Two recently assigned London attorneys try to defend their client, accused of terrorism, and realize that all is not as it seems in the tense thriller Closed Circuit.
An alleged terrorist is arrested and accused of being the mastermind behind a brutal bombing that killed more than 120 in the heart of London. Martin Rose (Eric Bana) is brought in to defend the prisoner in his public trial after the previous defense attorney committed suicide. Also brought in is another defense attorney, Claudia Simmons-Howe (Rebecca Hall), who will represent the accused in special closed-door proceedings necessitated by highly-sensitive information that could threaten the security of the country. This curious arrangement is supported by a top government official (Jim Broadbent) who’s more interested in protecting the government than protecting the rights of those being governed.
Almost from the start, Martin and Claudia recognize that they’re not getting the whole story from anyone, including the accused. Every piece of evidence leads to more questions that no one seems to want to answer. In fact, simply asking the questions results in their own safety becoming compromised, forcing them to reconsider everything and everyone they know.
The start of the film is extremely compelling, setting the stage for a first-rate thriller. The performances and ever-present ominous soundtrack keep the pressure building. Unfortunately for this balloon, the script itself lets all the air seep out while trumpeting a mock fart until the final gasp.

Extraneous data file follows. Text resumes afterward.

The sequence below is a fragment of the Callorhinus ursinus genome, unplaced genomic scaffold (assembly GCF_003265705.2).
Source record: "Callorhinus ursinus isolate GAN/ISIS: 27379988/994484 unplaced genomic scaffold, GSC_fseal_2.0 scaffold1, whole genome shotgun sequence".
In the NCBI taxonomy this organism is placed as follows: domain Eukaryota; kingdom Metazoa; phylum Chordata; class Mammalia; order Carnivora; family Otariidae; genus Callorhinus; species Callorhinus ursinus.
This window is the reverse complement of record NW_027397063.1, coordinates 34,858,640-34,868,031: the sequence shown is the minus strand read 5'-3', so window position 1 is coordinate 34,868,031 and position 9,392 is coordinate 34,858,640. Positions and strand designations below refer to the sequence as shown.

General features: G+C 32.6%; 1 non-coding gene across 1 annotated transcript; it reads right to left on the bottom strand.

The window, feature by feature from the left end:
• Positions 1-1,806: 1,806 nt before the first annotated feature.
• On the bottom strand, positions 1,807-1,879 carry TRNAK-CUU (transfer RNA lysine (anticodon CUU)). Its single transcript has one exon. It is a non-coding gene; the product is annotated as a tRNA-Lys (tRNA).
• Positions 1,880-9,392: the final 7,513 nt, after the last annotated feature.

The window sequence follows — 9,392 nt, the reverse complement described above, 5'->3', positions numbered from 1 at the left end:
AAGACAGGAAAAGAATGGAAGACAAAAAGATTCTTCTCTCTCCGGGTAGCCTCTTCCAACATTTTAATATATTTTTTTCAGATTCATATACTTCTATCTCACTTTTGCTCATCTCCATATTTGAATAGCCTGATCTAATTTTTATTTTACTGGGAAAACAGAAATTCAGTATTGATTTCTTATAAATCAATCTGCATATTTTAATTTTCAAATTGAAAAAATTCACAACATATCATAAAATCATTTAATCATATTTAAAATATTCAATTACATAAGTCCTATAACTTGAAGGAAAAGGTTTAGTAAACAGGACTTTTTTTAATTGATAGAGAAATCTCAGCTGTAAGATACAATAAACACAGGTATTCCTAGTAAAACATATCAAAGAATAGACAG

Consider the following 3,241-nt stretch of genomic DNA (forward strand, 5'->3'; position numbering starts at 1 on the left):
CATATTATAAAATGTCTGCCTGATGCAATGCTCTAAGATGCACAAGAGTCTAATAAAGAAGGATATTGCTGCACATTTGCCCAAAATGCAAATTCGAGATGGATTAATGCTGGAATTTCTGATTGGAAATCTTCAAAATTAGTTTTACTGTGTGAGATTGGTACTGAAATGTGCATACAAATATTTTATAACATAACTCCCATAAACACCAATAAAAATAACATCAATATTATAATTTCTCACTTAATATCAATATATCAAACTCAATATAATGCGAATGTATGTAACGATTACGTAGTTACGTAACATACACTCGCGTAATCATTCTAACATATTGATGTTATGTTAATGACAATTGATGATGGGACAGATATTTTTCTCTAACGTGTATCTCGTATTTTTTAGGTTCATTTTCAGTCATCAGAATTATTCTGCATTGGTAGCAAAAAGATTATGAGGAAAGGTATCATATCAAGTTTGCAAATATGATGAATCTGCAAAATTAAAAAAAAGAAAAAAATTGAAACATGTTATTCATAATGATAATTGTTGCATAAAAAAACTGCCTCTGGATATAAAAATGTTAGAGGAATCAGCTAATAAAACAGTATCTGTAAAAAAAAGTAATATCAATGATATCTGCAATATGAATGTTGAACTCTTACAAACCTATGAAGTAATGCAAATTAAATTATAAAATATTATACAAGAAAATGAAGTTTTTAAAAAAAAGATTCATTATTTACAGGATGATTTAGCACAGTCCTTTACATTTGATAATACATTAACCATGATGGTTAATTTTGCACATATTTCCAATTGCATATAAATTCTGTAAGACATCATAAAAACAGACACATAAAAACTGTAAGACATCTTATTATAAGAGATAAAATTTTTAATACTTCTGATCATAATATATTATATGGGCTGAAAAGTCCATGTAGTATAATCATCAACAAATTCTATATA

There’s just about nothing here that passes the sniff test for anyone with even the most basic cognitive skills. Check that sell-by date, folks, as this one is well beyond it. The reveals are about as predictable as night following day. In fact, I suspect you can guess one of the big secrets just from my most basic description of the movie’s opening scenes. Then, on top of everything, Claudia and Martin insist on making ludicrously bad choices and doubling down on them time and again. Horror film characters are rocket scientists by comparison.
Then, as the film winds down, the producers give us a resolution that could have been applied in the first fifteen minutes, avoiding the entire messy disaster and saving viewers the embarrassment of having to admit they not only sat through this but paid for it to boot.
The last insult comes with an ending scene that acts as if the audience just sat through a romantic comedy and not a thriller. Then again, maybe that’s a fitting ending for a thriller without any thrills.